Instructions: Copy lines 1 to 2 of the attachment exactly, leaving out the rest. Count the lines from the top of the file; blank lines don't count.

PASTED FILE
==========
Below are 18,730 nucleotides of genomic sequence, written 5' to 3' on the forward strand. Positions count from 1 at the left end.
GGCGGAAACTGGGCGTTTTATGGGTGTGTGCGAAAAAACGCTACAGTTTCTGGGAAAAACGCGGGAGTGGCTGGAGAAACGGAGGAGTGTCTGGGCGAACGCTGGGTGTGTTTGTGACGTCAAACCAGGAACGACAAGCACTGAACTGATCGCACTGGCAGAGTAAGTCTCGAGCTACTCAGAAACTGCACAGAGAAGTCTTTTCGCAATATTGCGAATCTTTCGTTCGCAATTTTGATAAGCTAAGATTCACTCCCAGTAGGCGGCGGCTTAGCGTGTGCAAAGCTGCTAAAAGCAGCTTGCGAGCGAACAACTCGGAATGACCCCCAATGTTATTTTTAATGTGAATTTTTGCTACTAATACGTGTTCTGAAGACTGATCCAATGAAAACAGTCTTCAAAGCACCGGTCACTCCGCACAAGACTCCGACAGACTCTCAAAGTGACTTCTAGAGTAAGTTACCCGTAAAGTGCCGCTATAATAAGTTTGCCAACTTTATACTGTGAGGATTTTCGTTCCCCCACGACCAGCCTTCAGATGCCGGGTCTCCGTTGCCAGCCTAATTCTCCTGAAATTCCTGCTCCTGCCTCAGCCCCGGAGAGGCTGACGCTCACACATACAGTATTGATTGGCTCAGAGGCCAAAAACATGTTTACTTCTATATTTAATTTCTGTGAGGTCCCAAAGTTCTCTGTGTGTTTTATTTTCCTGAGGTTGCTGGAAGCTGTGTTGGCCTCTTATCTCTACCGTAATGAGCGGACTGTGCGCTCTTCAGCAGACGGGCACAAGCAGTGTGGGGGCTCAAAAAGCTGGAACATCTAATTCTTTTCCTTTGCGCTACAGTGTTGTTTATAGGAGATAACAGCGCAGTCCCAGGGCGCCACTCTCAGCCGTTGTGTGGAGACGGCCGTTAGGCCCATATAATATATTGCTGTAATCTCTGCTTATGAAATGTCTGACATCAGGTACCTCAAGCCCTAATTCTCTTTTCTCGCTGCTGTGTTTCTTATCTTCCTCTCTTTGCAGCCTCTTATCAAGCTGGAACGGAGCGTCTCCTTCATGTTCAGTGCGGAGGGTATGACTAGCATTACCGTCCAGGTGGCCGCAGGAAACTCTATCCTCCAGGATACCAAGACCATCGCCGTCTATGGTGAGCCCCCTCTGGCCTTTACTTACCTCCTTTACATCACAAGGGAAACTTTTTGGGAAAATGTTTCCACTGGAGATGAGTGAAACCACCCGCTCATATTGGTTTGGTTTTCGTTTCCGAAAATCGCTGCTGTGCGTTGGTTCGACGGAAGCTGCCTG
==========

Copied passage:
Below are 18,730 nucleotides of genomic sequence, written 5' to 3' on the forward strand. Positions count from 1 at the left end.
GGCGGAAACTGGGCGTTTTATGGGTGTGTGCGAAAAAACGCTACAGTTTCTGGGAAAAACGCGGGAGTGGCTGGAGAAACGGAGGAGTGTCTGGGCGAACGCTGGGTGTGTTTGTGACGTCAAACCAGGAACGACAAGCACTGAACTGATCGCACTGGCAGAGTAAGTCTCGAGCTACTCAGAAACTGCACAGAGAAGTCTTTTCGCAATATTGCGAATCTTTCGTTCGCAATTTTGATAAGCTAAGATTCACTCCCAGTAGGCGGCGGCTTAGCGTGTGCAAAGCTGCTAAAAGCAGCTTGCGAGCGAACAACTCGGAATGACCCCCAATGTTATTTTTAATGTGAATTTTTGCTACTAATACGTGTTCTGAAGACTGATCCAATGAAAACAGTCTTCAAAGCACCGGTCACTCCGCACAAGACTCCGACAGACTCTCAAAGTGACTTCTAGAGTAAGTTACCCGTAAAGTGCCGCTATAATAAGTTTGCCAACTTTATACTGTGAGGATTTTCGTTCCCCCACGACCAGCCTTCAGATGCCGGGTCTCCGTTGCCAGCCTAATTCTCCTGAAATTCCTGCTCCTGCCTCAGCCCCGGAGAGGCTGACGCTCACACATACAGTATTGATTGGCTCAGAGGCCAAAAACATGTTTACTTCTATATTTAATTTCTGTGAGGTCCCAAAGTTCTCTGTGTGTTTTATTTTCCTGAGGTTGCTGGAAGCTGTGTTGGCCTCTTATCTCTACCGTAATGAGCGGACTGTGCGCTCTTCAGCAGACGGGCACAAGCAGTGTGGGGGCTCAAAAAGCTGGAACATCTAATTCTTTTCCTTTGCGCTACAGTGTTGTTTATAGGAGATAACAGCGCAGTCCCAGGGCGCCACTCTCAGCCGTTGTGTGGAGACGGCCGTTAGGCCCATATAATATATTGCTGTAATCTCTGCTTATGAAATGTCTGACATCAGGTACCTCAAGCCCTAATTCTCTTTTCTCGCTGCTGTGTTTCTTATCTTCCTCTCTTTGCAGCCTCTTATCAAGCTGGAACGGAGCGTCTCCTTCATGTTCAGTGCGGAGGGTATGACTAGCATTACCGTCCAGGTGGCCGCAGGAAACTCTATCCTCCAGGATACCAAGACCATCGCCGTCTATGGTGAGCCCCCTCTGGCCTTTACTTACCTCCTTTACATCACAAGGGAAACTTTTTGGGAAAATGTTTCCACTGGAGATGAGTGAAACCACCCGCTCATATTGGTTTGGTTTTCGTTTCCGAAAATCGCTGCTGTGCGTTGGTTCGACGGAAGCTGCCTG